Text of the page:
In order to check this assumption, one should make an experiment in order to be able to support the idea with research data. For now, such statement can be only considered as the possible human reaction based on the psychological and educational peculiarities. It is absolutely evident that the demand for an addictive good is not elastic (Nadelmann 25). Therefore, it does not matter if the drugs are prohibited. Due to the fact that they are highly addictive, people will put efforts to get them anyway. This inelastic product will let the government supplement the budget by taxes that would be collected from the same amount of drugs that were sold in case they were not legalized. The evidence for this was offered by Nadelmann, who stated that restrictions to grow the cannabis, coca or other drug-referred plants usually “simply shift production from one region to another” (26). For instance, opium was moved from Pakistan to Afghanistan, Columbia became the center of coca growing after its prohibition in Peru, and cannabis production moved from Mexico to the US (Nadelmann 26). Instead, the way to influence human need to buy drugs can be connected only with the “alteration of state а consciousness” (Nadelmann 25). The fact that the pleasure people get from drugs is not worth the harm they bring proves that drug-users make a choice that is self-destructive for them. Such statement is quite wise and cannot be rejected. For this reason, social advertisement, school lectures, and other means of education are used to prevent people from making a wrong choice.

Bretteville-Jensen emphasizes that there should exist a strict separation of “soft” and “hard” drugs (555). Heavy drugs do harm not only for abusers, but for the society. Even smokers have special restrictions on smoking in places for non-smokers (Bretteville-Jensen 560). Hard drug abusers do not impact the environment and society immediately, but their patterns of behavior that may ultimately become harmful for close people and social environment. However, supporters of drug legalization often use the example of some addictive substances that despite doing harm to human lives and health are legal in almost all countries of the world. The bright examples of them are alcohol, cigarettes, and marijuana. For instance, cannabis is widely used for medical purposes. Husak and De Marneffe’s book is focused on the everyday issues and the desire of an average person to relax after a difficult day (5). According to their point of view, the prohibition of the so-called soft drugs is not necessary and the gateway theory stating that cannabis leads to harder drugs abuse is very disputable. For instance, Canada announced marijuana as a legal substance in 2003 (Bretteville-Jensen 559). Eight American states permitted the marijuana usage under certain conditions (Joffe and Yancy). It is allowed to be used for medical purposes in Belgium, Switzerland and England. However, in the same countries sale and consumption of this product in public are prohibited. At the same time, the disputable issue of this soft drug legalization is based on the fact that it is a gateway to harder drugs as it creates a strong experience of the adverse drugs effect.

The choice to use drugs is related not only to one individual, but to others. On a global level, a person’s decision to use drugs is the decision to create a number of problems and harm not only himself or herself, but the family, friends and the whole country economy in general. The reasons are related to the same consequences that were mentioned above and comprise the moral state of close people, the crimes that can be committed to get money for drugs, the increased public expenditures on health etc. Furthermore, it is essential that the decision to use drugs should be made consciously by people who are aware of all possible negative consequences. Nevertheless, young people, who can hardly foresee all possible consequences of their actions, become the most susceptible group. Being the most imposed to become drug abusers, they cannot be considered as people who should have the right to choose between drugs and sober life (North). At the same time, addictive abilities of drugs make the decision extremely serious and responsible. The issue of informed consent is crucial in case of smoking or drug taking. Conscious understanding of the situation and acceptance of the risks can rarely happen in young age. Wishful thinking of considering themselves as different and not vulnerable to the diseases and addictions is one of the crucial evidences that the decision does not consider the harm in full measure. As a result, this risk group contradicts the above mentioned ethical statement. There have to exist special protective measures particularly for such high-risk groups. The contra-argument to this position deals with ethical considerations and is focused on human freedom of choice that should give the right to accept or refuse from drugs on their own. According to Nadelmann, the war on drugs is “a moral and ideological bankruptcy” (29). According to such position, people should decide on their own if it is necessary for them to use drugs or not.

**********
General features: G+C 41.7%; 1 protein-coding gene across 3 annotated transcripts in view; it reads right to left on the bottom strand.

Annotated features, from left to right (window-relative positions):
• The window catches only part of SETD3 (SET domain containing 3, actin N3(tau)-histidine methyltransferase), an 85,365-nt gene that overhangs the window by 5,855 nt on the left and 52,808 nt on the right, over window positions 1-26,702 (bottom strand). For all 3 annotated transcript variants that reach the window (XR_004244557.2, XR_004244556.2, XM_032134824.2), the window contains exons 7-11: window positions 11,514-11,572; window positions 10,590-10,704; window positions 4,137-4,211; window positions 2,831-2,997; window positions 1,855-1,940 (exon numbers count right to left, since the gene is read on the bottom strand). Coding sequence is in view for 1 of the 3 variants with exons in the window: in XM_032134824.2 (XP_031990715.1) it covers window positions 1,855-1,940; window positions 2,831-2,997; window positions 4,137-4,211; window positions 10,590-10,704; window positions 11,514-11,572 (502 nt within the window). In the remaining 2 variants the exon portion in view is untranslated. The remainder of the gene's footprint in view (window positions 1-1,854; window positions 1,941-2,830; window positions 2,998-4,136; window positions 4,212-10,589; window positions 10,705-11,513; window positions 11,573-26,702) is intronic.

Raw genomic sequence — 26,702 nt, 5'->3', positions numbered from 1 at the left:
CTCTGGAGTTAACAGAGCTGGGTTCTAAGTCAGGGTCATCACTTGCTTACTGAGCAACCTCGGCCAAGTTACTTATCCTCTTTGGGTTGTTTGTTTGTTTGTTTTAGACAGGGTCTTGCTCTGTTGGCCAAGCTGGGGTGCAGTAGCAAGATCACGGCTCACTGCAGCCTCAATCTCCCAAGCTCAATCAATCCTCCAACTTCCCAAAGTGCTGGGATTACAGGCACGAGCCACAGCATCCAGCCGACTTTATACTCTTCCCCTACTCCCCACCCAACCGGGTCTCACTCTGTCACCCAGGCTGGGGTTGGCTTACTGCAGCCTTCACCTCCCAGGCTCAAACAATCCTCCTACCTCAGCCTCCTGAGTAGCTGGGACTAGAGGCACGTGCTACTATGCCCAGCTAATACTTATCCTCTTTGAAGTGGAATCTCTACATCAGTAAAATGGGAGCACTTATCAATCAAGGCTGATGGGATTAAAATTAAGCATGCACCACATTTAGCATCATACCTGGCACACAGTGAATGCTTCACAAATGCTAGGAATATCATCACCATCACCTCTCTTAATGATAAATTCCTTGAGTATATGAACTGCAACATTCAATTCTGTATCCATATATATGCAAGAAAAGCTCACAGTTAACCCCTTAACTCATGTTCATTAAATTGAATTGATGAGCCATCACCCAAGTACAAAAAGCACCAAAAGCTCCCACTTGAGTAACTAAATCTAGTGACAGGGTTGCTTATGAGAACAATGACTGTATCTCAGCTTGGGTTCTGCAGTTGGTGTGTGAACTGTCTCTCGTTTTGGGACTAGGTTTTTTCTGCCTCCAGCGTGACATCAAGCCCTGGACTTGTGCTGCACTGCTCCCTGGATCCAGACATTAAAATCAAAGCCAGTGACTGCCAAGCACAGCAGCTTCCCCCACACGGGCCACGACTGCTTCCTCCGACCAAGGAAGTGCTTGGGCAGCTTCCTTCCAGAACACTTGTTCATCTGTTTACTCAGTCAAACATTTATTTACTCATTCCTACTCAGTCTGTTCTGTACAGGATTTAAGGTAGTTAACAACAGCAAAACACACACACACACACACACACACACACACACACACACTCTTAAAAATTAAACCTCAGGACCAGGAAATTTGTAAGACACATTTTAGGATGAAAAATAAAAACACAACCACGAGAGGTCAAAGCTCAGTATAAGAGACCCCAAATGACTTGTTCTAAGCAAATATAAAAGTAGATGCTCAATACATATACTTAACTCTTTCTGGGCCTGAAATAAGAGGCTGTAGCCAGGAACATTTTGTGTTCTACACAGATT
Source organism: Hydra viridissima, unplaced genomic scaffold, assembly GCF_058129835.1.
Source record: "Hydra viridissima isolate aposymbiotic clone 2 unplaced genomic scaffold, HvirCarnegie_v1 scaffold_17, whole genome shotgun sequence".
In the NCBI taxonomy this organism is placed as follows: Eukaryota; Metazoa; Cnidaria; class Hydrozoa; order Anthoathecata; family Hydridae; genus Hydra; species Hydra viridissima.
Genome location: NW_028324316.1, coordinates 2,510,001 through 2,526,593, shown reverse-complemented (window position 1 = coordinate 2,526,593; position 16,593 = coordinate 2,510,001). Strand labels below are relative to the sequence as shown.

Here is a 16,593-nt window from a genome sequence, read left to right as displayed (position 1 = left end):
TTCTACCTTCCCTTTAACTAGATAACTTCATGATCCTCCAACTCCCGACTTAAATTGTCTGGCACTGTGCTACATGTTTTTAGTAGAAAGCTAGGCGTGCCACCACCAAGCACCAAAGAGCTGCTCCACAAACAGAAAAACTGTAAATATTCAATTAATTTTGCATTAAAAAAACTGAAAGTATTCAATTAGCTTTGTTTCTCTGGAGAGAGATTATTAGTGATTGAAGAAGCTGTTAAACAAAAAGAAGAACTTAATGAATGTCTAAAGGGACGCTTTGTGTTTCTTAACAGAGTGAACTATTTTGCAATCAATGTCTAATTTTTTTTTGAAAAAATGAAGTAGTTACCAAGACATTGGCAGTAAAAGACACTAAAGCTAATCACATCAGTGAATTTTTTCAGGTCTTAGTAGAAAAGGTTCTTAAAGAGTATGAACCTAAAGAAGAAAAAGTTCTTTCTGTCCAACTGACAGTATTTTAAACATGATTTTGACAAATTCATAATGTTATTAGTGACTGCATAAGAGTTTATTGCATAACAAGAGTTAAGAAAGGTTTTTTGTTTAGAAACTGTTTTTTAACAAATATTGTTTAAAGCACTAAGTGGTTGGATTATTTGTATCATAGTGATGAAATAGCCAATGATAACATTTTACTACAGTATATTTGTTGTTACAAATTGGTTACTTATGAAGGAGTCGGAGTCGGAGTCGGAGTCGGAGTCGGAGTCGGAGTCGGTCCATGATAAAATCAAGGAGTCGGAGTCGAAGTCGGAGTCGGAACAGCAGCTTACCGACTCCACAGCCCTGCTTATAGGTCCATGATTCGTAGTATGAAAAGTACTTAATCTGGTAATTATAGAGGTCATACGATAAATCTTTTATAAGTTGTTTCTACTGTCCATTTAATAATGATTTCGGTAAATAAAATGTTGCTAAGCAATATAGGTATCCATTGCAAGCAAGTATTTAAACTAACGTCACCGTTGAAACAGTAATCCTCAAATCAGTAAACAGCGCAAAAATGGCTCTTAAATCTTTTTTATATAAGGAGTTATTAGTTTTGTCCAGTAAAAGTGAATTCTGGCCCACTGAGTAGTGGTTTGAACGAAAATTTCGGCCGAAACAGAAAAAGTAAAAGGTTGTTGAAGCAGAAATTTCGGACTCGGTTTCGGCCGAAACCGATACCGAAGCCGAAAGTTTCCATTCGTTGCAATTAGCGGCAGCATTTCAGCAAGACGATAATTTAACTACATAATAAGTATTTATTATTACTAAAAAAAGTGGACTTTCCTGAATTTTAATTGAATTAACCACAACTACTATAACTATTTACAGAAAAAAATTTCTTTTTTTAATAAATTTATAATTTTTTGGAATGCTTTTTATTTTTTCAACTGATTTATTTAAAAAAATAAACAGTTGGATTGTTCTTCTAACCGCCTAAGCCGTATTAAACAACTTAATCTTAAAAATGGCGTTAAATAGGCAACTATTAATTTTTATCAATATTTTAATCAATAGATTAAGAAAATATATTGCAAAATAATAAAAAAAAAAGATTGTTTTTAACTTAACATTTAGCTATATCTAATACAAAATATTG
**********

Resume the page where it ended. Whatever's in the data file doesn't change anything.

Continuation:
The above mentioned arguments and contra-arguments lead to a conclusion that people have to be well-informed about drug issues. Thus, the government cannot stay away from the problem. Instead, it has to implement the measures that would keep potentially harmful substances away from its citizens. The number of arguments for drug legalization are quite wise and cover the points that legalization can let the government control drug market, get profit from it, deprive drugs of the status of the “forbidden fruit”, decrease the number of drug-related crimes, and act according to the ethical norms providing people the right to choose by themselves, and influence their minds with the help of educational means instead of prohibition. Such position seems great and fair towards every citizen. However, it has a number of flaws. Among such one should mark out a great number of possible unpredicted expenditures that can be caused by the harm the drugs bring to health and society, psychological peculiarities of people and their influence on the information perception, the lack of evidence that the existing drug-related crimes will not be substituted by other ones, the impact of age on the conscious decision making. In such a way, the liberalistic approach to drug problem solvation sounds idealistic and neglects many of the reality-related features that need special attention. The point that deserves additional attention is the diversion of drugs, which makes each of them demand peculiar approach. Even though there are many arguments that sound quite wise and appropriate, legalization does not seem to decrease the amount of negative consequences drugs bring.